Left to Die (2012) Barbara Hershey, Rachael Leigh Cook, Vincent Irizarry, Nicholas Gonzalez Movie Review

Left to Die (2012)   3/53/53/53/53/5

Rachael Leigh Cook in Left to Die (2012)

Sandra's Survival

When her friend Nick Sakeris (Vincent Irizarry) whisks her off her feet and takes her to Ecuador for a short holiday Sandra Chase (Barbara Hershey) has a wonderful time. That is until she is about to return home and two sizeable packets of cocaine are found in her luggage at the airport. Unable to speak the language and with the US embassy all but washing her hands of her due to it being drugs it seems that Sandra has little hope of getting out and is becoming progressively sicker due to a long standing illness. But her daughter Tammi (Rachael Leigh Cook) won't give up on getting her mum out no matter what it takes.

Whilst "Left to Die" is based on a true story, and nothing should be taken away from what really happened, the movie comes across in a very familiar style with two sides. On one hand we get the endeavours of Sandra's daughter Tammi to get her mum out and we see the lengths she has to go to including being tricked by scammers to making things very public by going to the media. It is a side which relies heavily on Rachael Leigh Cook who whilst likeable always seems to look too groomed to be convincing as a woman at the end of her tether and it causes it to feel artificial as if someone insisted that Cook had to look good through out the movie.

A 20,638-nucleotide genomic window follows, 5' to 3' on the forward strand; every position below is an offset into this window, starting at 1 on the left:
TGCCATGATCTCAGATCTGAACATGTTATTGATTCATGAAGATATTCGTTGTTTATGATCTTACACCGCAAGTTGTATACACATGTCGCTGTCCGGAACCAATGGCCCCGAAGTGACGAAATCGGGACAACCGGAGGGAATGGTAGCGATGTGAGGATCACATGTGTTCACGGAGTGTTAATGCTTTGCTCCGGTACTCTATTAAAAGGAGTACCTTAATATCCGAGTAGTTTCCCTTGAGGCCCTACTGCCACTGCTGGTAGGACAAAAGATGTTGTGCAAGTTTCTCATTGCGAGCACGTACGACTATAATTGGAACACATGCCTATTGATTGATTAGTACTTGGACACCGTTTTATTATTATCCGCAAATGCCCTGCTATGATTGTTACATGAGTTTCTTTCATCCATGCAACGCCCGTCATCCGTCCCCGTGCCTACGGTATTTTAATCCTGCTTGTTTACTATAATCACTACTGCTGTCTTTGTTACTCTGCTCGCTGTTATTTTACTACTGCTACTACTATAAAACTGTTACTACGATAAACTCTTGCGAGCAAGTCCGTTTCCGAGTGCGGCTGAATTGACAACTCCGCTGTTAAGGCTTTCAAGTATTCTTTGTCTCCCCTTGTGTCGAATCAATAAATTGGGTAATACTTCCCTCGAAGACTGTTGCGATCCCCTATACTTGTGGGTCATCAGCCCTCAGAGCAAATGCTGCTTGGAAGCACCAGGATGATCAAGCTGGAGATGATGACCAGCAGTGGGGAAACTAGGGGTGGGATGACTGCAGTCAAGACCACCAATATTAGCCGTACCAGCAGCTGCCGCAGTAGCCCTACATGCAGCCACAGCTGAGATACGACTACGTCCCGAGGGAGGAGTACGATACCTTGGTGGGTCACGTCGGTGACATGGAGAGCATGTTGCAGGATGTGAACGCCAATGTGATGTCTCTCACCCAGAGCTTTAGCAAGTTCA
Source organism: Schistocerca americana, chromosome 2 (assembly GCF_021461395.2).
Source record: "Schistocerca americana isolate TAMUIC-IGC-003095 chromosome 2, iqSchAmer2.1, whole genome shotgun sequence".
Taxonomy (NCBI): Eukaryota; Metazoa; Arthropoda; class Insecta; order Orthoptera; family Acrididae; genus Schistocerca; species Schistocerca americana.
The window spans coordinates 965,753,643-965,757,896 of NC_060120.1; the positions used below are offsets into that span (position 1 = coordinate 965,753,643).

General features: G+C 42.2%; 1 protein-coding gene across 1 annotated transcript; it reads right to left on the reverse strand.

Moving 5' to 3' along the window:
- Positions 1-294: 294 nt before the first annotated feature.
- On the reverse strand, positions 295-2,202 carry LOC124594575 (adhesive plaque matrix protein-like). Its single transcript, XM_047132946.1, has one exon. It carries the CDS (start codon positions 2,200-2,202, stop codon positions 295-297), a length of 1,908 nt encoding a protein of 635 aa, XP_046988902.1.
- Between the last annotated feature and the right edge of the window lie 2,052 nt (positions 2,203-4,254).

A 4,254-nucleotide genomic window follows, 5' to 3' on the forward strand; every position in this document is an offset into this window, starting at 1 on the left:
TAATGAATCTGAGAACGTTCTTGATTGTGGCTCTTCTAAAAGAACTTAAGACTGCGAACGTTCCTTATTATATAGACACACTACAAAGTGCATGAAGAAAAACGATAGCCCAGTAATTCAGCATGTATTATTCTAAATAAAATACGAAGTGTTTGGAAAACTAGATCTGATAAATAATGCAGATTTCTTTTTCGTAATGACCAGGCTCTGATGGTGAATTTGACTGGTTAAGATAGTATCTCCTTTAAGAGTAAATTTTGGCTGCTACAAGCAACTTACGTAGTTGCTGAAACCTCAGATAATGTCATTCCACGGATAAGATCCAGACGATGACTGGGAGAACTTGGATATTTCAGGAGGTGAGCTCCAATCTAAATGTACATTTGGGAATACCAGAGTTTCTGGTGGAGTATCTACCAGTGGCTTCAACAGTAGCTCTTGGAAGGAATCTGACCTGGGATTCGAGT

Barbara Hershey in Left to Die (2012)

But then there is the other side to "Left to Die" as we experience life in side an Ecuadorian prison where there is blackmail, beatings and little communities with the guards just as bad as the prisoners. It is extremely similar to what was shown in "Gringo" with Mel Gibson but alongside this we also see Sandra's health as it deteriorates and whilst she gets use to the way things work inside becomes ill. But again there is a side to this which has a commercial impact with scenes of prison life being tough but not repellently authentic, basically it feels made for a specific audience who enjoy true story movies but don't what the authenticity of real life.

What this all boils down to is that for those who enjoy made for TV movies "Left to Die" will most likely entertain, if entertain is the right word considering it is based on a true story. But those with an interest in prison movies might find this not gritty enough to really capture their attention as it is made for a specific type of viewer.